Media contacts:
Sherry Baker, 404/377-1398,
Kathi Ovnic, 404/727-9371,
Janet Christenbury, 404/727-8599,
July 29, 2002


Emory Cardiologist Says Use The News To Take Control Of Your Heart Health

Are you a young person who thought you didn't have to worry about heart attacks for another 20 years -- until you heard the recent news that the American Heart Association (AHA) is now advising physicians to routinely evaluate the risk of heart attack and stroke in patients as young as 20? Or are you a woman going through menopause who believed taking daily pills containing hormone replacement therapy (HRT) would protect you from heart disease -- until research was announced declaring that it might increase your risk instead?

It's enough to strike fear, confusion or a feeling of fatalism in some folks. But Emory cardiologist Laurence Sperling, M.D. says the recent spate of news about cardiovascular disease starting early and HRT not being a "magic bullet" to protect from heart attack and stroke actually has a postive side -- no matter your age or sex.

"Knowledge truly is power, especially when it comes to your heart health. Even if a person finds they are at high risk for heart disease, there's no reason to panic. Instead, there are a host of proven ways you can lower those risks and work to prevent future heart attacks and strokes," says Dr. Sperling, Director of Emory's Heartwise Risk Reduction Program.

For example, he points out the AHA's call for young people to begin being screened for heart disease at age 20 is an opportunity to take control of your future health. "Young people are usually concerned about how they look physically on the outside -- but it's time to realize you need to also be concerned about what's going on the inside. We now know that it takes years for fatty plaques in arteries to accumulate and form blockages, leading to heart attacks and strokes. If you have high cholesterol and triglyceride levels at an early age, you may be at the early stage of this plaque buildup. But diet, exercise and medication, if necessary ,can reduce this build up - and even possibly reverse it," says Dr. Sperling.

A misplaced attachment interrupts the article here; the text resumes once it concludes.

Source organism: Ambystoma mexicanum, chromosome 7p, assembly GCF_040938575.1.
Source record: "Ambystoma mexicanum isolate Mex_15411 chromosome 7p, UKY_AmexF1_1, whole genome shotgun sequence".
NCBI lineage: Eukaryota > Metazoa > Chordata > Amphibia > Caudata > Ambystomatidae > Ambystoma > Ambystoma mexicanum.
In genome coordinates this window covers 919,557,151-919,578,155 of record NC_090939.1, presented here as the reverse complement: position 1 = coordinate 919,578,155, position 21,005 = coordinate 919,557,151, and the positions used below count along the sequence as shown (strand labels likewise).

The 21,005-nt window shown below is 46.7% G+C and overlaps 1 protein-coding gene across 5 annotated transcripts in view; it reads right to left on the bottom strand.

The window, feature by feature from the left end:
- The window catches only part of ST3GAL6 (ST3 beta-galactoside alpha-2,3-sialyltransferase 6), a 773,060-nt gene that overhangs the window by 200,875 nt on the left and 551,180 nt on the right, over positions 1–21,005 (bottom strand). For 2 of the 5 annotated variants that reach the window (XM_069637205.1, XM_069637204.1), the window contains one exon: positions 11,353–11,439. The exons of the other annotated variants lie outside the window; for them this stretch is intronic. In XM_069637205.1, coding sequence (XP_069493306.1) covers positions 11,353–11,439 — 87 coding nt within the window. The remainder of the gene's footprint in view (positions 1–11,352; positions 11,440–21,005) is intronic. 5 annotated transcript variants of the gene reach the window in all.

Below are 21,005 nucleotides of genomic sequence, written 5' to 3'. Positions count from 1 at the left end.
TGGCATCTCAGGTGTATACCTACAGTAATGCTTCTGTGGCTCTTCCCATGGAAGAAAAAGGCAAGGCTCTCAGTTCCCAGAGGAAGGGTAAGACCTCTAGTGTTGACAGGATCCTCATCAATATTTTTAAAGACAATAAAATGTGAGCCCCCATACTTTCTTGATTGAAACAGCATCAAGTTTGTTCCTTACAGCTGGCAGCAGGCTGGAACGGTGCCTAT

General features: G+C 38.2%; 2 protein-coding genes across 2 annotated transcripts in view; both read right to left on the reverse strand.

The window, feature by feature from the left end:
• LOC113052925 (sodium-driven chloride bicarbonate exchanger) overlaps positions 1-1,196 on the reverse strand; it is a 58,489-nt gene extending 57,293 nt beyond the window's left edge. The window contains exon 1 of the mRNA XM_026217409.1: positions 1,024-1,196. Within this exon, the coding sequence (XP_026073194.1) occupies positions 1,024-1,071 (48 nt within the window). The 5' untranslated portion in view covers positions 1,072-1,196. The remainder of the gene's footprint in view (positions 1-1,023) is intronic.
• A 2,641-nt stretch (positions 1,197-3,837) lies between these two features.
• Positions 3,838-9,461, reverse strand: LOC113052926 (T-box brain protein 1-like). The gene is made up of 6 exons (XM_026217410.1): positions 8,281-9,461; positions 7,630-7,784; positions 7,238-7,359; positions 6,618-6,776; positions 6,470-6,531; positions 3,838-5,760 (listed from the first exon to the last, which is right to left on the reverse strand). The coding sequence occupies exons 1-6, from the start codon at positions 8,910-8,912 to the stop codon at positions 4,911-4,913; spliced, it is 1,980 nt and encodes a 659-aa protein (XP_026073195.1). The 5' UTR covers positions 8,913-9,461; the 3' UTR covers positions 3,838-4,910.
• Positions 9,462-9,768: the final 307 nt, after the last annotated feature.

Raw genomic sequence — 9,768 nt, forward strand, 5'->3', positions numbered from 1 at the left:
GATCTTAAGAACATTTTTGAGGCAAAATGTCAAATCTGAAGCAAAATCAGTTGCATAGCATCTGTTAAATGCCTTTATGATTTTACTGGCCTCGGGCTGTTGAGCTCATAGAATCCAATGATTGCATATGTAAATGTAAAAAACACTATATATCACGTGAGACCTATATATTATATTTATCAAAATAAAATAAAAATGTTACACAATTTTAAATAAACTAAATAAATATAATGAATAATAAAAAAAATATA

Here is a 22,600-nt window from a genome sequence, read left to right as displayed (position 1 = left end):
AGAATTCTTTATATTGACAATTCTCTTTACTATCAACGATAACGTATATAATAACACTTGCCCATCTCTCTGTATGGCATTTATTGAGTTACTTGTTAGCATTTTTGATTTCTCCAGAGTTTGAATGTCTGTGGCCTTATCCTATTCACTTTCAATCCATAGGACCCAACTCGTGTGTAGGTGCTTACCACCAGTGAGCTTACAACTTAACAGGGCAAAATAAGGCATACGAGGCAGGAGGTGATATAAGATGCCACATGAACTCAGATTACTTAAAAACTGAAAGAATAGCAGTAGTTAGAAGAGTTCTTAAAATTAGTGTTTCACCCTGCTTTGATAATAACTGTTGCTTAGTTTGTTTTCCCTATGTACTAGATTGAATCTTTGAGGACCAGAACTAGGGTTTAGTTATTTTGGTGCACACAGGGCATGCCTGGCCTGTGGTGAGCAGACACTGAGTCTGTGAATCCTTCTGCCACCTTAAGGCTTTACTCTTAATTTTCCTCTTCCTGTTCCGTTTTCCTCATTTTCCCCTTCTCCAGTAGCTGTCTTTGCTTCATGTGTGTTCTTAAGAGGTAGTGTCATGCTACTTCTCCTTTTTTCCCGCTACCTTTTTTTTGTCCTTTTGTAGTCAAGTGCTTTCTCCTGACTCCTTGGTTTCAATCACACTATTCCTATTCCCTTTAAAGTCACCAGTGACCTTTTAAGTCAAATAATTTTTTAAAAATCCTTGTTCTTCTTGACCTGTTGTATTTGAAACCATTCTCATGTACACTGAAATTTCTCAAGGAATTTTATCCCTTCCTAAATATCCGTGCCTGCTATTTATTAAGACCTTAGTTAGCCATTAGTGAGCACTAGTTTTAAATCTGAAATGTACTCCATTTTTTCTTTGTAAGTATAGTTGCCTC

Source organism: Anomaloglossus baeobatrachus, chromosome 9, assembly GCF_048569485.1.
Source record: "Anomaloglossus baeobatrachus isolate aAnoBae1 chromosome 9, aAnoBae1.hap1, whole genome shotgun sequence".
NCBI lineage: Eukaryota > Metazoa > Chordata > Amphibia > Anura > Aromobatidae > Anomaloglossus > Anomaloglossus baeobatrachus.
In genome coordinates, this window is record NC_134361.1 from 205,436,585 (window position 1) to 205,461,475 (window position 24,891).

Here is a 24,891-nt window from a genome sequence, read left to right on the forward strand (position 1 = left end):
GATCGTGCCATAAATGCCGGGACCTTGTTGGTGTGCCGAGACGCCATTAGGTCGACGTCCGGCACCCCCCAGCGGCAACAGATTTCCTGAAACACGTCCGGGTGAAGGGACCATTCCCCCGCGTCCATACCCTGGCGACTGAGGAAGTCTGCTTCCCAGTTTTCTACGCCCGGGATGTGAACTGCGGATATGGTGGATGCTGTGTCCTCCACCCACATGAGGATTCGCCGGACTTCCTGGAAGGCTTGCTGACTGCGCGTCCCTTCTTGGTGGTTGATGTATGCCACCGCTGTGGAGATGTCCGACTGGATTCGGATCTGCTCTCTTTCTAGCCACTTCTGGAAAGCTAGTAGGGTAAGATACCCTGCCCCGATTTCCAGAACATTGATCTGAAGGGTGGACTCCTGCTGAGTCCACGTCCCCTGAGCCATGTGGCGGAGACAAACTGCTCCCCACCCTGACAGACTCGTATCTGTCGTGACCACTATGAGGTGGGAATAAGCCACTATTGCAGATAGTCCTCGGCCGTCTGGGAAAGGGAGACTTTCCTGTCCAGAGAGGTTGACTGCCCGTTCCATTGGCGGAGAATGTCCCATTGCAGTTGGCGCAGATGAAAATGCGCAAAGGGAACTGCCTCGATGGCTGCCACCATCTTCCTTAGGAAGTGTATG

"We all tend to think we are invincible and will live forever when we are 20. The AHA recommendation is a wake up call that heart disease can begin to do its damage years before have symptoms. Why not incorporate lifestyle changes now to help you have an active, healthy future down the road?"

Dr. Sperling says women who have recently learned HRT will not protect them from heart disease also shouldn't despair: "Instead, talk to your doctor about exercise -- which can help protect your heart and strengthen your bones in the post-menopausal years -- and a healthy diet. Working on weight management, keeping your blood pressure and cholesterol at healthy levels are all ways to work toward heart health. Yes, it takes an effort but the payoff is worth it. These are strategies to prevent heart disease that are well researched and that work to dramatically lower your risk," he emphasizes.

Cardiovascular disease is the number one cause of death in the U.S., causing close to a million deaths a year, according to the AHA. "The good news is that most causes of cardiovascular disease are preventable," says Dr. Sperling.

Return to July Index

For more general information on The Robert W. Woodruff Health Sciences Center
call Health Sciences Communication's Office at 404-727-5686,
or send e-mail to

Copyright © Emory University, 2001. All Rights Reserved.